Referring first to FIG. 5, a diagram of a system according to one embodiment of the invention is shown. The system 500 includes a PNAT device 502, a client 504 and a server 506. The PNAT device 502 can in varying embodiments be implemented in hardware, software, or a combination of hardware and software. The device 502 can be a computer, such as described in a previous section of the detailed description, having software designed to implement its functionality. It can also be a stand-alone Internet appliance, for example. Each of the client 504 and the server 506 can also be a computer as described in the previous section of the detailed description, although the invention is not so limited. It is noted that a client proxy component, as described in the preceding section of the detailed description, is not required at the client 504.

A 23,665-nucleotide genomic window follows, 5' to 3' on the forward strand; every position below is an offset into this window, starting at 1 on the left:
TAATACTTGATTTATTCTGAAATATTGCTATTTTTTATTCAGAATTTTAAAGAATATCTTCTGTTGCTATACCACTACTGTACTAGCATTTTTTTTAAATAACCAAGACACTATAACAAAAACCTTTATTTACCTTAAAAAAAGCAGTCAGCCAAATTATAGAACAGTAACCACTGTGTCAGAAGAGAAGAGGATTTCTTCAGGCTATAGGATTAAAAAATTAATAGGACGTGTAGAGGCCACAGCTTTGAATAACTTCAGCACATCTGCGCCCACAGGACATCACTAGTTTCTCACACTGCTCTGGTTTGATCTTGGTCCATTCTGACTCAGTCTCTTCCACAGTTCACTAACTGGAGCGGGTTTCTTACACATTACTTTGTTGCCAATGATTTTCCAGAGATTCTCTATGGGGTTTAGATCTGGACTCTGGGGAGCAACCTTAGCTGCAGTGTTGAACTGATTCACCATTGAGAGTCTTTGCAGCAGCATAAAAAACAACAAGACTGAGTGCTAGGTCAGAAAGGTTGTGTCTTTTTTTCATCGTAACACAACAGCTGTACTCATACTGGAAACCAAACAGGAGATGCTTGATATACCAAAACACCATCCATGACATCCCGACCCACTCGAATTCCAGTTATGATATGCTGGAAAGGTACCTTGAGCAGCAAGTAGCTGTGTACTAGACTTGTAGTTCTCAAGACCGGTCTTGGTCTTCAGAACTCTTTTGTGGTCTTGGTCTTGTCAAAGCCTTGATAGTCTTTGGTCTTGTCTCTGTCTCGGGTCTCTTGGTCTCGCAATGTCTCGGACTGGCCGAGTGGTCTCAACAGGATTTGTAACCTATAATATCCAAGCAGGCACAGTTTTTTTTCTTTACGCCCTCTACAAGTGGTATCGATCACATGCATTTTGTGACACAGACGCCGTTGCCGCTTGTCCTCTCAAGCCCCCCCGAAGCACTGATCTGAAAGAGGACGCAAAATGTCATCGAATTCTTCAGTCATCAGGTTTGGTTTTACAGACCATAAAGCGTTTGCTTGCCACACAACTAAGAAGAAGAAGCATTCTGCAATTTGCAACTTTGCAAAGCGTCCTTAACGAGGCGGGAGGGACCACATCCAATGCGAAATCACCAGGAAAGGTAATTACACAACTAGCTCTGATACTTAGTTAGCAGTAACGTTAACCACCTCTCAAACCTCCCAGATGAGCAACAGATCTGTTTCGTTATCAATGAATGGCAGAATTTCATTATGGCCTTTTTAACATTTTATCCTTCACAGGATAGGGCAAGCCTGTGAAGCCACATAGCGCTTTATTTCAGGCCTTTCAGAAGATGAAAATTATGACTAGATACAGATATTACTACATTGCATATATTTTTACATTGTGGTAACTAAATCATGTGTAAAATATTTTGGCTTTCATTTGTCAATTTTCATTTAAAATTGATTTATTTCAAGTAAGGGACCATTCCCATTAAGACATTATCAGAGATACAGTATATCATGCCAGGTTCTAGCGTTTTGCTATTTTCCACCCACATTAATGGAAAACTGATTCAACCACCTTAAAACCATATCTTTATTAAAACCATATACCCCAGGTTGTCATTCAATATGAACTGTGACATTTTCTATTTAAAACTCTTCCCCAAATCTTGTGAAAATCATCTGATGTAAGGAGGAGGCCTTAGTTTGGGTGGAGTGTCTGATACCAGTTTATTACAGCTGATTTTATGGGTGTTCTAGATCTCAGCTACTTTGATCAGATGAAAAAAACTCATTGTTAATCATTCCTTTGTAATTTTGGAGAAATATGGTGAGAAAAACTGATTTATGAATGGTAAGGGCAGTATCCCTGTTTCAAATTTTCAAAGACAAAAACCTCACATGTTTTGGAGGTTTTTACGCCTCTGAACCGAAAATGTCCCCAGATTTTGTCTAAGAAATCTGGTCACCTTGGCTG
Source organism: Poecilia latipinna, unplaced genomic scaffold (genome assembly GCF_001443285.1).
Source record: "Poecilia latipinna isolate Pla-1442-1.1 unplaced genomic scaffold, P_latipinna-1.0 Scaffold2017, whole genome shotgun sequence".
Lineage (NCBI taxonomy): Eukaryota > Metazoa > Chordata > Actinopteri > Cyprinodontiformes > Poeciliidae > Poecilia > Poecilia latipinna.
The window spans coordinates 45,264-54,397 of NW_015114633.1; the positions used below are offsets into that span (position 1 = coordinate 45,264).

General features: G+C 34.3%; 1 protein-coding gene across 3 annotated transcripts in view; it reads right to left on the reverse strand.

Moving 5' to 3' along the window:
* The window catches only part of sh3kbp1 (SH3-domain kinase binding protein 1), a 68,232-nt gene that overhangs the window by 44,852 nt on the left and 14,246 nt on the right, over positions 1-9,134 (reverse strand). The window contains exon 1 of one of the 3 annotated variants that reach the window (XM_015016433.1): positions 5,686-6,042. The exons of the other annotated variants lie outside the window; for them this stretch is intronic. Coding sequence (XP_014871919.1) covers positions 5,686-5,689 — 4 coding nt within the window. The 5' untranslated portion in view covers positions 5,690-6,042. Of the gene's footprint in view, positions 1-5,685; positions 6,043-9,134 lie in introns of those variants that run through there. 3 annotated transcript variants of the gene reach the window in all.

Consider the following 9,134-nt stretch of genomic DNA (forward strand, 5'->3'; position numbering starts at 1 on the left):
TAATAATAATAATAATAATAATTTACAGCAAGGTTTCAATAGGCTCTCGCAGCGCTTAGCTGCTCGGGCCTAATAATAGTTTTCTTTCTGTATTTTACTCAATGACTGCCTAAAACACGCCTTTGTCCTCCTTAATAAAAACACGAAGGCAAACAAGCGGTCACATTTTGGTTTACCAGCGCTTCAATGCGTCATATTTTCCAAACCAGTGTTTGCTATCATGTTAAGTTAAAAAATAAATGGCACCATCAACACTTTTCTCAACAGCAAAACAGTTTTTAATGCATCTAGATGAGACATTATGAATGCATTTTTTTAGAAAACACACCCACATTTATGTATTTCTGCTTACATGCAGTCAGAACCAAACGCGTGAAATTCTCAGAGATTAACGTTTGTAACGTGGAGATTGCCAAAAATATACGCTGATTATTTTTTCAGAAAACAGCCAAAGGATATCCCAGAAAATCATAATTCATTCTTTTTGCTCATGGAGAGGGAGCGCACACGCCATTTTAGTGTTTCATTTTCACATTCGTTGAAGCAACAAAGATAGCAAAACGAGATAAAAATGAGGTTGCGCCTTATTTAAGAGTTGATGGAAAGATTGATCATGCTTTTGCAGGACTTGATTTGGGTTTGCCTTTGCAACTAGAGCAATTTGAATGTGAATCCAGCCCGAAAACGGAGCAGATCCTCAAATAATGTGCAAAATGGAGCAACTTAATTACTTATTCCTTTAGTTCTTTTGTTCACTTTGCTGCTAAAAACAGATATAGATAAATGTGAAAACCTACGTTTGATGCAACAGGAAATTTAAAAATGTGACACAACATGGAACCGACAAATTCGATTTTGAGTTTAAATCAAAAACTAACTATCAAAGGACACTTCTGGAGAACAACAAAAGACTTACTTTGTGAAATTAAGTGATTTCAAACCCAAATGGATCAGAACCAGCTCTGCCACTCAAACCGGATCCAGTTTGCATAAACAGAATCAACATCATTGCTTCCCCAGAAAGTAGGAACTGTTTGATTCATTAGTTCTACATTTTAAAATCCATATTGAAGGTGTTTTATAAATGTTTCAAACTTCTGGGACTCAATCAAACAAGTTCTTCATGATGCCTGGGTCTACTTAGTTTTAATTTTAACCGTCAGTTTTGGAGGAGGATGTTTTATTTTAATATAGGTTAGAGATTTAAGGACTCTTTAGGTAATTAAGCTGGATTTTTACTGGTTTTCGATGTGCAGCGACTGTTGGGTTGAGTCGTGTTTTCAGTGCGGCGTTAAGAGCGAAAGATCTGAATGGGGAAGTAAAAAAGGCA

The client 504 and the server 506 communicate with one another via a first stream of packets from the client 504 to the server 506, and a second stream of packets from the server 506 to the client 504. In one embodiment, the PNAT device 502 serves as the default gateway for the client 504. The default gateway makes packets sent to the server 506 go through the device 502, even though the destination is 506.

At a NAT component 510 of the PNAT device 502, address translation is performed at a packet level, as shown as 512 in FIG. 5. Address translation is provided such that the packets are translated so that they are directed to a first socket 518—that is, the destination identifier is set as the first socket 518. The original destination address of the packets is persisted in one embodiment. The NAT component 510 thus provides comparable functionality as a NAT device does, as has been described.